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  3. Abstract Aim

    Identifying how climate change, habitat loss, and corridors interact to influence species survival or extinction is critical to understanding macro‐scale biodiversity dynamics under changing environments. In North America, the ice‐free corridor was the only major pathway for northward migration by megafaunal species during the last deglaciation. However, the timing and interplay among the late Quaternary megafaunal extinctions, climate change, habitat structure, and the opening and reforestation of the ice‐free corridor have been unclear.


    North America.

    Time period

    15–10 ka.

    Major taxa studied

    Woolly mammoth (Mammuthus primigenius).


    For central North America and the ice‐free corridor between 15 and 10 ka, we used a series of models and continental‐scale datasets to reconstruct habitat characteristics and assess habitat suitability. The models and datasets include biophysical and statistical niche models Niche Mapper and Maxent, downscaled climate simulations from CCSM3 SynTraCE, LPJ‐GUESS simulations of net primary productivity (NPP) and woody cover, and woody cover based upon fossil pollen from Neotoma.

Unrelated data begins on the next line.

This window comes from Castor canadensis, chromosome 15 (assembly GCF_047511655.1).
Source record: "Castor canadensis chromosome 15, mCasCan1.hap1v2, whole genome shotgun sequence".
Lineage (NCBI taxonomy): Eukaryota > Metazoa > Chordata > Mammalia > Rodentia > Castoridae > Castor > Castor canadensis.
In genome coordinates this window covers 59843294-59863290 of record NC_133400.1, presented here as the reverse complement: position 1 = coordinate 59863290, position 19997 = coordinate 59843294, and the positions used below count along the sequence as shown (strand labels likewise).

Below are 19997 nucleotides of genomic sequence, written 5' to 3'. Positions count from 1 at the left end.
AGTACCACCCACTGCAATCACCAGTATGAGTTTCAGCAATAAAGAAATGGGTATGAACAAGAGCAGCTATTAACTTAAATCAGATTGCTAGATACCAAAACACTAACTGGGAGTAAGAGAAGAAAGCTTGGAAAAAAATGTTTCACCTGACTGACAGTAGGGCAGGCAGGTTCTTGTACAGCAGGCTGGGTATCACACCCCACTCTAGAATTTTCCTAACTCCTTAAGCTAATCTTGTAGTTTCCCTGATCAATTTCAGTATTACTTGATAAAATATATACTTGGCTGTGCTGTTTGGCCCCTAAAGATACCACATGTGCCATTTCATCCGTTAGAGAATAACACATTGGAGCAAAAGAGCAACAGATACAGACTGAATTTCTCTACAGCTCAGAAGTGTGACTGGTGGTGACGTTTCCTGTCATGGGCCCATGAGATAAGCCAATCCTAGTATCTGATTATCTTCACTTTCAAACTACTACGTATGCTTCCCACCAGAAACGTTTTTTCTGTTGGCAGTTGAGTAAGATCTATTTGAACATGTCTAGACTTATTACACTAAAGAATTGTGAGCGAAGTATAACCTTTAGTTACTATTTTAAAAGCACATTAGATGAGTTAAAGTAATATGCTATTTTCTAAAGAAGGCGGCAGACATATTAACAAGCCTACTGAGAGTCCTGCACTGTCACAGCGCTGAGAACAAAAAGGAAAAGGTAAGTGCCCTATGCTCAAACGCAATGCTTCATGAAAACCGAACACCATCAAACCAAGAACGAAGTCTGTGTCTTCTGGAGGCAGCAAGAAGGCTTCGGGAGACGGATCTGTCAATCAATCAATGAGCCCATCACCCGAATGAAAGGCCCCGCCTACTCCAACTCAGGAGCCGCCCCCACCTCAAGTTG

The ice‐free corridor may have been of limited suitability for traversal by mammoths and other grazers due to persistently low productivity by herbaceous plants and quick reforestation after opening 14 ka. Simultaneously, rapid reforestation and decreased forage productivity may have led to declining habitat suitability in central North America.more »This was possibly amplified by a positive feedback loop driven by reduced herbivory pressures, as mammoth population decline led to the further loss of open habitat.

    Main conclusions

    Declining habitat availability south of the Laurentide Ice Sheet and limited habitat availability in the ice‐free corridor were contributing factors in North American extinctions of woolly mammoths and other large grazers that likely operated synergistically with anthropogenic pressures. The role of habitat loss and attenuated corridor suitability for the woolly mammoth extinction reinforce the critical importance of protected habitat connectivity during changing climates, particularly for large vertebrates.